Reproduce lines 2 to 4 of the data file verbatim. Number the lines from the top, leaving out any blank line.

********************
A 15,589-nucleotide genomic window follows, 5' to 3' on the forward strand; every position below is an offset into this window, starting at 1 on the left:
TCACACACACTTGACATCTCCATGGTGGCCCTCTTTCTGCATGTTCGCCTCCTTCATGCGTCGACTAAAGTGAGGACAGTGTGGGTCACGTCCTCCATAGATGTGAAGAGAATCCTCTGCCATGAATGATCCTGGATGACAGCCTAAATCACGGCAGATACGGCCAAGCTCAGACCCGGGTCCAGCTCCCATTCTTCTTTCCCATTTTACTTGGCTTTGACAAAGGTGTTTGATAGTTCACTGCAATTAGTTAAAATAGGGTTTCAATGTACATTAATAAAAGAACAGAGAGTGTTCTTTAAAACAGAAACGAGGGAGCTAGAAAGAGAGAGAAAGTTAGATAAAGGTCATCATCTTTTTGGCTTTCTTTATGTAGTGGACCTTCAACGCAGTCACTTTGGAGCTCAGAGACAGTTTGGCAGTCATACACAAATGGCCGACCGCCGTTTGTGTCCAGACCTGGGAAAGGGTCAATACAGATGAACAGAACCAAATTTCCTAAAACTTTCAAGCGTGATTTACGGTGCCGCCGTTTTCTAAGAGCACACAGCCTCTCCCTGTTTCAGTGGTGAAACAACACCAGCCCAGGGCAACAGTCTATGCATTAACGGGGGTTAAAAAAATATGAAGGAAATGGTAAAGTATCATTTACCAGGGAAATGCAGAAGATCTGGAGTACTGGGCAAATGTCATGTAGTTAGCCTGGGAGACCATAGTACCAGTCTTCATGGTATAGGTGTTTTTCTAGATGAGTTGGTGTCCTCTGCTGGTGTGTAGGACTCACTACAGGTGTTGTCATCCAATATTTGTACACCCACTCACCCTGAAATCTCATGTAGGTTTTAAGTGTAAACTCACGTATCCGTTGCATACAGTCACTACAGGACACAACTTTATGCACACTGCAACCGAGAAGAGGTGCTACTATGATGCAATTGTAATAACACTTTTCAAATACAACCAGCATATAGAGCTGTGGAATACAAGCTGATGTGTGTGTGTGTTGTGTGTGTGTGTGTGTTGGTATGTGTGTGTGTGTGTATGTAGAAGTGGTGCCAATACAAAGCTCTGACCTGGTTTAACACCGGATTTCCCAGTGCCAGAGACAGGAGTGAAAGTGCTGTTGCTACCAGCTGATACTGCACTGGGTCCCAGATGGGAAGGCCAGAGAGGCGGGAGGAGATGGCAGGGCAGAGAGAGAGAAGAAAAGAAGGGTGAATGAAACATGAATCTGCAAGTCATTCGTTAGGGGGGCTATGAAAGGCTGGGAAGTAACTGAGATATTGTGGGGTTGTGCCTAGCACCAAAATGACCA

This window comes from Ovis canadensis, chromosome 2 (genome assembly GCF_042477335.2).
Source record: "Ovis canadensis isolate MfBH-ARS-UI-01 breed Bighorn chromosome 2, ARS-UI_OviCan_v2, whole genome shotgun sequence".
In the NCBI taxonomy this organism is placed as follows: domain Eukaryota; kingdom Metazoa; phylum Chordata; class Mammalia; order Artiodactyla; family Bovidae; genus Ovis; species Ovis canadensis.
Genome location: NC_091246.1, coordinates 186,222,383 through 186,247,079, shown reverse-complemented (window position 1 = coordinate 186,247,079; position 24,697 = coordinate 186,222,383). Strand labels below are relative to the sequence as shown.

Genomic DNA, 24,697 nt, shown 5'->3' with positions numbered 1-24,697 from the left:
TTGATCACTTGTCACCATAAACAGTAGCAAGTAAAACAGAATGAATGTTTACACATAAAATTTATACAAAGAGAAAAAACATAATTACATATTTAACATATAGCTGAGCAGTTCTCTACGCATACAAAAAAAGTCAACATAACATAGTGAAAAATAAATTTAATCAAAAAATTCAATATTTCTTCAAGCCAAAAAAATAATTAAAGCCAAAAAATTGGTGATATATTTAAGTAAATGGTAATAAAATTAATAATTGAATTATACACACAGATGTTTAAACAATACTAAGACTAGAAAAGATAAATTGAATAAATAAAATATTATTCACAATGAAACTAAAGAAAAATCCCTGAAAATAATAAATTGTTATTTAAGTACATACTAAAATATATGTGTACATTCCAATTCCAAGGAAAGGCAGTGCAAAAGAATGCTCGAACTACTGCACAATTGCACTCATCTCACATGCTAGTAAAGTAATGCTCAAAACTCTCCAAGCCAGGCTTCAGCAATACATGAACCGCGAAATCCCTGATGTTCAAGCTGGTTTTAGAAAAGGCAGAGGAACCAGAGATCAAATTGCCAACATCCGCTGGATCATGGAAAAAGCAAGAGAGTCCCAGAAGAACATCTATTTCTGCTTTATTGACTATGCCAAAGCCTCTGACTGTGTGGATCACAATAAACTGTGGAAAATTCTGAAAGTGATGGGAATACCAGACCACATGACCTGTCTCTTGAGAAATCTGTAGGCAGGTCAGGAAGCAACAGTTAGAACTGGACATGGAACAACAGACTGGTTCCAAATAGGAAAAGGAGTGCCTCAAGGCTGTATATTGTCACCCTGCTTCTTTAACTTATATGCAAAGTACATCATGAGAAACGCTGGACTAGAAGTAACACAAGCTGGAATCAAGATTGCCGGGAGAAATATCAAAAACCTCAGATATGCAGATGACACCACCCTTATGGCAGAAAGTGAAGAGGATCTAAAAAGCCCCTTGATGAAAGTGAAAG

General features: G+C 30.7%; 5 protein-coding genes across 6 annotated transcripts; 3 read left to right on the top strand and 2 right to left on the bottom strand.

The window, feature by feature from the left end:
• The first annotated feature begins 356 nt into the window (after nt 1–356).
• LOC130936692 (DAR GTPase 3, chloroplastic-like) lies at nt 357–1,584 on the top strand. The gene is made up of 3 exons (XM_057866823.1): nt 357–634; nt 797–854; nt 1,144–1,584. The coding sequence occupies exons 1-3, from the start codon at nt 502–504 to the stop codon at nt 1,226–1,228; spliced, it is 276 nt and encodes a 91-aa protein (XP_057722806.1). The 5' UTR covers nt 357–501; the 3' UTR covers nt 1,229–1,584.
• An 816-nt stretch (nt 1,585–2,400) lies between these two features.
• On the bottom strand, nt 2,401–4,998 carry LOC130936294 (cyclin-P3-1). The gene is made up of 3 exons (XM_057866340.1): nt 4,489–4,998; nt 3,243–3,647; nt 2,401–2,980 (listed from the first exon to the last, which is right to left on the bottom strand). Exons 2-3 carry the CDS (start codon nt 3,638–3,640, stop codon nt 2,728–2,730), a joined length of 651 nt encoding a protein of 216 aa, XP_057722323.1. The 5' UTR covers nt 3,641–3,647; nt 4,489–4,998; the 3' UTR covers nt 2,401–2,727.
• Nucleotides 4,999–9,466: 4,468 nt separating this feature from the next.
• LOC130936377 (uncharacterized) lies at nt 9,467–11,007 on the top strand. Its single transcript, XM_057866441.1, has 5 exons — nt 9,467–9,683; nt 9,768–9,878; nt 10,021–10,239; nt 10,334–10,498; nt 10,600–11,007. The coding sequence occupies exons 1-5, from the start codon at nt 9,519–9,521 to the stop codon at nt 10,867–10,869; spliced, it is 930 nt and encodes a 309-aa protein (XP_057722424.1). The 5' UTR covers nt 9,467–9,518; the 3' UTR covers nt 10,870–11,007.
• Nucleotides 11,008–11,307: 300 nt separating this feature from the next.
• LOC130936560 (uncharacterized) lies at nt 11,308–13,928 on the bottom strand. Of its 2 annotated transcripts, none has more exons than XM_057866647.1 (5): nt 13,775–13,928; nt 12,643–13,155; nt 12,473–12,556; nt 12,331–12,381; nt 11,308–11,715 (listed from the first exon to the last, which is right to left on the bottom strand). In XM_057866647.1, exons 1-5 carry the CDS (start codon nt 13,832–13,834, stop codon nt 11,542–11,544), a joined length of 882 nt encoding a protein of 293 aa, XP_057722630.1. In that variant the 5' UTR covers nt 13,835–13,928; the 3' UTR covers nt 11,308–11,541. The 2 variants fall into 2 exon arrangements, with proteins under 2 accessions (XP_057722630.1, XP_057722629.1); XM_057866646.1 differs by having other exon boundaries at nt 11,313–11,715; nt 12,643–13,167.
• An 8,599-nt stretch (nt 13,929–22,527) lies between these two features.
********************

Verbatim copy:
TCACACACACTTGACATCTCCATGGTGGCCCTCTTTCTGCATGTTCGCCTCCTTCATGCGTCGACTAAAGTGAGGACAGTGTGGGTCACGTCCTCCATAGATGTGAAGAGAATCCTCTGCCATGAATGATCCTGGATGACAGCCTAAATCACGGCAGATACGGCCAAGCTCAGACCCGGGTCCAGCTCCCATTCTTCTTTCCCATTTTACTTGGCTTTGACAAAGGTGTTTGATAGTTCACTGCAATTAGTTAAAATAGGGTTTCAATGTACATTAATAAAAGAACAGAGAGTGTTCTTTAAAACAGAAACGAGGGAGCTAGAAAGAGAGAGAAAGTTAGATAAAGGTCATCATCTTTTTGGCTTTCTTTATGTAGTGGACCTTCAACGCAGTCACTTTGGAGCTCAGAGACAGTTTGGCAGTCATACACAAATGGCCGACCGCCGTTTGTGTCCAGACCTGGGAAAGGGTCAATACAGATGAACAGAACCAAATTTCCTAAAACTTTCAAGCGTGATTTACGGTGCCGCCGTTTTCTAAGAGCACACAGCCTCTCCCTGTTTCAGTGGTGAAACAACACCAGCCCAGGGCAACAGTCTATGCATTAACGGGGGTTAAAAAAATATGAAGGAAATGGTAAAGTATCATTTACCAGGGAAATGCAGAAGATCTGGAGTACTGGGCAAATGTCATGTAGTTAGCCTGGGAGACCATAGTACCAGTCTTCATGGTATAGGTGTTTTTCTAGATGAGTTGGTGTCCTCTGCTGGTGTGTAGGACTCACTACAGGTGTTGTCATCCAATATTTGTACACCCACTCACCCTGAAATCTCATGTAGGTTTTAAGTGTAAACTCACGTATCCGTTGCATACAGTCACTACAGGACACAACTTTATGCACACTGCAACCGAGAAGAGGTGCTACTATGATGCAATTGTAATAACACTTTTCAAATACAACCAGCATATAGAGCTGTGGAATACAAGCTGATGTGTGTGTGTGTTGTGTGTGTGTGTGTGTTGGTATGTGTGTGTGTGTGTATGTAGAAGTGGTGCCAATACAAAGCTCTGACCTGGTTTAACACCGGATTTCCCAGTGCCAGAGACAGGAGTGAAAGTGCTGTTGCTACCAGCTGATACTGCACTGGGTCCCAGATGGGAAGGCCAGAGAGGCGGGAGGAGATGGCAGGGCAGAGAGAGAGAAGAAAAGAAGGGTGAATGAAACATGAATCTGCAAGTCATTCGTTAGGGGGGCTATGAAAGGCTGGGAAGTAACTGAGATATTGTGGGGTTGTGCCTAGCACCAAAATGACCA

This window comes from Ovis canadensis, chromosome 2 (genome assembly GCF_042477335.2).
Source record: "Ovis canadensis isolate MfBH-ARS-UI-01 breed Bighorn chromosome 2, ARS-UI_OviCan_v2, whole genome shotgun sequence".